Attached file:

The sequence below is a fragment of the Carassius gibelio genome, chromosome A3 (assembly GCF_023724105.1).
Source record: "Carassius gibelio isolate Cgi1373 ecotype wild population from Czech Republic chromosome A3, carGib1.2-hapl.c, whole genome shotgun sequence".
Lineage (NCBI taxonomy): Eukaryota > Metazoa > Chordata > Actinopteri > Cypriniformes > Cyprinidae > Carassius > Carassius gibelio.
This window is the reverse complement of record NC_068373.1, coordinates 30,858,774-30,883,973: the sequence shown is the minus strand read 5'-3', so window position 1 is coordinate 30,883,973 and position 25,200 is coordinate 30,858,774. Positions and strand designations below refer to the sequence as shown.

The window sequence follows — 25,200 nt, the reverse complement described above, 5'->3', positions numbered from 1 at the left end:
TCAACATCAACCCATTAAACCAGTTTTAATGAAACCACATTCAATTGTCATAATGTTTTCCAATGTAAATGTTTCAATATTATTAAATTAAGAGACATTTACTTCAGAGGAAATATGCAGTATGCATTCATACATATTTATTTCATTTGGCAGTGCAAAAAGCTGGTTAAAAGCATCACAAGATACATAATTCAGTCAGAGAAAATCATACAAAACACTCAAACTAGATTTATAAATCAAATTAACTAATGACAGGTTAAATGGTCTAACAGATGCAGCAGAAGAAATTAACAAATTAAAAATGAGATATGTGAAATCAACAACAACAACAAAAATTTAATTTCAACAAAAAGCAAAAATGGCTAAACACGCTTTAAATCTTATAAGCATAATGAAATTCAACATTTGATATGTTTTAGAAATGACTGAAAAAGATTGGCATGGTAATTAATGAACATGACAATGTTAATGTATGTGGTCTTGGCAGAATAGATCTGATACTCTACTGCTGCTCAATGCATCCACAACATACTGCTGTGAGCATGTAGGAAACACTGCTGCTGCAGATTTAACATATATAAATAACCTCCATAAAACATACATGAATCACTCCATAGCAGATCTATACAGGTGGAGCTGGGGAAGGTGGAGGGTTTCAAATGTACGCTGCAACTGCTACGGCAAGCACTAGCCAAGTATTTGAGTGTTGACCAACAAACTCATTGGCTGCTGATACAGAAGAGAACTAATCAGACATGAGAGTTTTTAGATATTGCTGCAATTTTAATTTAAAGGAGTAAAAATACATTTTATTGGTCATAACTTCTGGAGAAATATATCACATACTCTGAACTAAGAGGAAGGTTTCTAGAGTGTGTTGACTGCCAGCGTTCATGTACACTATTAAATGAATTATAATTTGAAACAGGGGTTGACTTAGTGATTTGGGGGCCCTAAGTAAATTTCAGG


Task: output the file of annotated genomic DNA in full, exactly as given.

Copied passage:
The sequence below is a fragment of the Carassius gibelio genome, chromosome A3 (assembly GCF_023724105.1).
Source record: "Carassius gibelio isolate Cgi1373 ecotype wild population from Czech Republic chromosome A3, carGib1.2-hapl.c, whole genome shotgun sequence".
Lineage (NCBI taxonomy): Eukaryota > Metazoa > Chordata > Actinopteri > Cypriniformes > Cyprinidae > Carassius > Carassius gibelio.
This window is the reverse complement of record NC_068373.1, coordinates 30,858,774-30,883,973: the sequence shown is the minus strand read 5'-3', so window position 1 is coordinate 30,883,973 and position 25,200 is coordinate 30,858,774. Positions and strand designations below refer to the sequence as shown.

The window sequence follows — 25,200 nt, the reverse complement described above, 5'->3', positions numbered from 1 at the left end:
TCAACATCAACCCATTAAACCAGTTTTAATGAAACCACATTCAATTGTCATAATGTTTTCCAATGTAAATGTTTCAATATTATTAAATTAAGAGACATTTACTTCAGAGGAAATATGCAGTATGCATTCATACATATTTATTTCATTTGGCAGTGCAAAAAGCTGGTTAAAAGCATCACAAGATACATAATTCAGTCAGAGAAAATCATACAAAACACTCAAACTAGATTTATAAATCAAATTAACTAATGACAGGTTAAATGGTCTAACAGATGCAGCAGAAGAAATTAACAAATTAAAAATGAGATATGTGAAATCAACAACAACAACAAAAATTTAATTTCAACAAAAAGCAAAAATGGCTAAACACGCTTTAAATCTTATAAGCATAATGAAATTCAACATTTGATATGTTTTAGAAATGACTGAAAAAGATTGGCATGGTAATTAATGAACATGACAATGTTAATGTATGTGGTCTTGGCAGAATAGATCTGATACTCTACTGCTGCTCAATGCATCCACAACATACTGCTGTGAGCATGTAGGAAACACTGCTGCTGCAGATTTAACATATATAAATAACCTCCATAAAACATACATGAATCACTCCATAGCAGATCTATACAGGTGGAGCTGGGGAAGGTGGAGGGTTTCAAATGTACGCTGCAACTGCTACGGCAAGCACTAGCCAAGTATTTGAGTGTTGACCAACAAACTCATTGGCTGCTGATACAGAAGAGAACTAATCAGACATGAGAGTTTTTAGATATTGCTGCAATTTTAATTTAAAGGAGTAAAAATACATTTTATTGGTCATAACTTCTGGAGAAATATATCACATACTCTGAACTAAGAGGAAGGTTTCTAGAGTGTGTTGACTGCCAGCGTTCATGTACACTATTAAATGAATTATAATTTGAAACAGGGGTTGACTTAGTGATTTGGGGGCCCTAAGTAAATTTCAGG